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  #16 (permalink)  
Old 05-24-2007, 03:45 PM
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I ran a 2" duct along one wall at floor level and installed a large shop vac in the outside shed with my compressor. I keep a section of hose that I can hook up at any of 4 places along this duct which gives me a VERY quiet and dust free vacuum for cleaning the shop, work tables, vehicles or about anything one would use a vacuum on, one of the handiest gadgets I have in my garage.

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  #17 (permalink)  
Old 05-24-2007, 06:42 PM
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Quote:
Originally Posted by rusttorod
Rambo,
I've never seen a compressor setup like that. What's all the copper piping for?
I'll take your advice and just mount the hose reel on the wall close to the compressor, that's all I have in my old shop, and it's been fine.
-Shane
A filter/regulator alone will not remove enough moisture and you'll get water/contaminants in your airline out to the tools.

The "stil" I made with the copper pipe cools the air and causes any moisture to condensate in the down tube portions where the drains are located.

This particular setup is working really well for me right now and amounts to about 32 ft of copper pipe.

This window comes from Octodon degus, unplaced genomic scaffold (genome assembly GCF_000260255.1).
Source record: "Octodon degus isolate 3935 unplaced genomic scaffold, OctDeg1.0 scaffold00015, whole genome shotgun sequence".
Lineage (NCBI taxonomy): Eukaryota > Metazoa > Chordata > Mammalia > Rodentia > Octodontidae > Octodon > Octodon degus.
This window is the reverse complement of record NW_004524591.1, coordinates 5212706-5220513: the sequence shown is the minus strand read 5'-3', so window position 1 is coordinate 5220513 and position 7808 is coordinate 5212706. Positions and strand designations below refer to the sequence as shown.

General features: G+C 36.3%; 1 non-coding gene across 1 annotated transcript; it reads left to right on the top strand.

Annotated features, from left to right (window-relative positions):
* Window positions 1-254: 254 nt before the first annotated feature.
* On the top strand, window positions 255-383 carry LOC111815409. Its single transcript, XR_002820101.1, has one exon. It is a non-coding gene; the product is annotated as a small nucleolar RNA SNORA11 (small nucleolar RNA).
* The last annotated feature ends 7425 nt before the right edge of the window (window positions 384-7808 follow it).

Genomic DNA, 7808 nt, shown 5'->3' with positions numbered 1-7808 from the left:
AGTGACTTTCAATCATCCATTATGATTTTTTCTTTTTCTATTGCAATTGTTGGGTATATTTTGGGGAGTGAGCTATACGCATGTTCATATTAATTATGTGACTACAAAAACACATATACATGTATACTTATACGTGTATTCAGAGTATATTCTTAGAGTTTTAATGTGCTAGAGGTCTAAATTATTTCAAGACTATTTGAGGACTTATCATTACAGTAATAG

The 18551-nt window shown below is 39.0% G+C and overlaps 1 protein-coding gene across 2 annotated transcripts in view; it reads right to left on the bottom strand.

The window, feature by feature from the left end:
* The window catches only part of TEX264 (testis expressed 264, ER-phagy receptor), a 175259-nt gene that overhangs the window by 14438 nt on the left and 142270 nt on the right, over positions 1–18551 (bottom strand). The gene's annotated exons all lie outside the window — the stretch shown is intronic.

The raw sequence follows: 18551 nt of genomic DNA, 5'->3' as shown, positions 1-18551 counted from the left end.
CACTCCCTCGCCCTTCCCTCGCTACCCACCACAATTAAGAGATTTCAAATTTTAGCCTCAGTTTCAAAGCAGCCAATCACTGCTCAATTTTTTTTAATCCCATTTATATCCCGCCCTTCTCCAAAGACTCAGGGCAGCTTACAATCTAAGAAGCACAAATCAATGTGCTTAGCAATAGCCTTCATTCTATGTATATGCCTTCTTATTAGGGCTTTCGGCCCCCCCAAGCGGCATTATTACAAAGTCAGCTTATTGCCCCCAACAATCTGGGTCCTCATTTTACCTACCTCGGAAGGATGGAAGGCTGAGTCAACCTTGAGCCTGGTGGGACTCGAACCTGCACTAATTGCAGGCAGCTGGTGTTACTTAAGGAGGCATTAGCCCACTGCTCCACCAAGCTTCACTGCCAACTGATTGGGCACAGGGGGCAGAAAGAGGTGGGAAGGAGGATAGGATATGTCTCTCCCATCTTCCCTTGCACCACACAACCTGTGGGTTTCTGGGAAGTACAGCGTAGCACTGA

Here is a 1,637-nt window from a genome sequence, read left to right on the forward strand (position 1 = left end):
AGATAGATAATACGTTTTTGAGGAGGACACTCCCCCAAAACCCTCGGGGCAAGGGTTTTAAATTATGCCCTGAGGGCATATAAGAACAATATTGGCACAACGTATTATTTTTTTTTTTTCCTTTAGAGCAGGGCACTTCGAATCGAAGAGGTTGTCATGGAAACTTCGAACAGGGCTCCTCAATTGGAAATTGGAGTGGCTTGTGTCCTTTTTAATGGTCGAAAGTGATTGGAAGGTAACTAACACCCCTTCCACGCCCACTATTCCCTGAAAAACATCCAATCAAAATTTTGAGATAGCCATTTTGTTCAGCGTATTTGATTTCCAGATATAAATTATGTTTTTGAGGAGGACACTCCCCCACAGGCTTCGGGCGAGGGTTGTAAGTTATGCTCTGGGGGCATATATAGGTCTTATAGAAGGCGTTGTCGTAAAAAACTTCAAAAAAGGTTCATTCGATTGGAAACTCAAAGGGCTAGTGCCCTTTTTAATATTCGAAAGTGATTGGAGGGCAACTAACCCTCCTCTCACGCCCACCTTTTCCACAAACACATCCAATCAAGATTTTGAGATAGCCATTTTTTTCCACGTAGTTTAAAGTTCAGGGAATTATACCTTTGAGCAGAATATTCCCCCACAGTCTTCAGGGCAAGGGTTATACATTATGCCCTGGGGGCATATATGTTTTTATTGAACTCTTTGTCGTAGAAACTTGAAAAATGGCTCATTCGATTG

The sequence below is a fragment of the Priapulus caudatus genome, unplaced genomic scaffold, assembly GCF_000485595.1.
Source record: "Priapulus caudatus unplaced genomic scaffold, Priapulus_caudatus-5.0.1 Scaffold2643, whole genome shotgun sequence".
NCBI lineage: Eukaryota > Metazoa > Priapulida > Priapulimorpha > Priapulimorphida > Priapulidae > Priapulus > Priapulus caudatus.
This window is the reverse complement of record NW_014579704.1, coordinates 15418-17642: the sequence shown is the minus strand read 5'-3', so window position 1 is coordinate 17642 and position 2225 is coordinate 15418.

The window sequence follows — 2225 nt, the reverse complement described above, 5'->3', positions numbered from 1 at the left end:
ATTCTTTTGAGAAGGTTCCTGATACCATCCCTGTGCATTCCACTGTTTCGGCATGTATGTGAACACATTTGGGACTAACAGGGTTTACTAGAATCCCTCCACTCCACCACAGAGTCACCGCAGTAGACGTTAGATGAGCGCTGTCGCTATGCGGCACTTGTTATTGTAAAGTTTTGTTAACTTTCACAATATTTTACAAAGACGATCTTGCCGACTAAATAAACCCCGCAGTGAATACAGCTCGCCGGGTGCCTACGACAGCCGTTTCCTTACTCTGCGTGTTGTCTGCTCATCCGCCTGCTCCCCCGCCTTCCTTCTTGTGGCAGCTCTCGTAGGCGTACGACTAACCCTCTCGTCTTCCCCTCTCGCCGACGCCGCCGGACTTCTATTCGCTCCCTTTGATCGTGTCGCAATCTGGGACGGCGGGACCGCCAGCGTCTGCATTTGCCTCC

I still plan on adding a refrigerated air line dryer later this summer when I move the compressor outside to it's new home.
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  #18 (permalink)  
Old 05-25-2007, 09:40 AM
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When's the party?
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  #19 (permalink)  
Old 05-25-2007, 10:55 AM
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Recepts every two feet might seem overkill but I have mine every 4 feet and I have run out of plugs around the work bench. Maybe use a 4 x 4 box with 2 recepts (4 plugs) in that general area every 4 feet.
I installed a power strip on the back splash of one work bench at home, at work we put the power strips in the front of work benches so the cords don't go across the top.
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  #20 (permalink)  
Old 05-25-2007, 11:16 AM
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Great ideas 428!
I'm headed to Lowe's tonight to get the electrical parts. Any recommendation about the wire specs? I noticed there's lots of different types.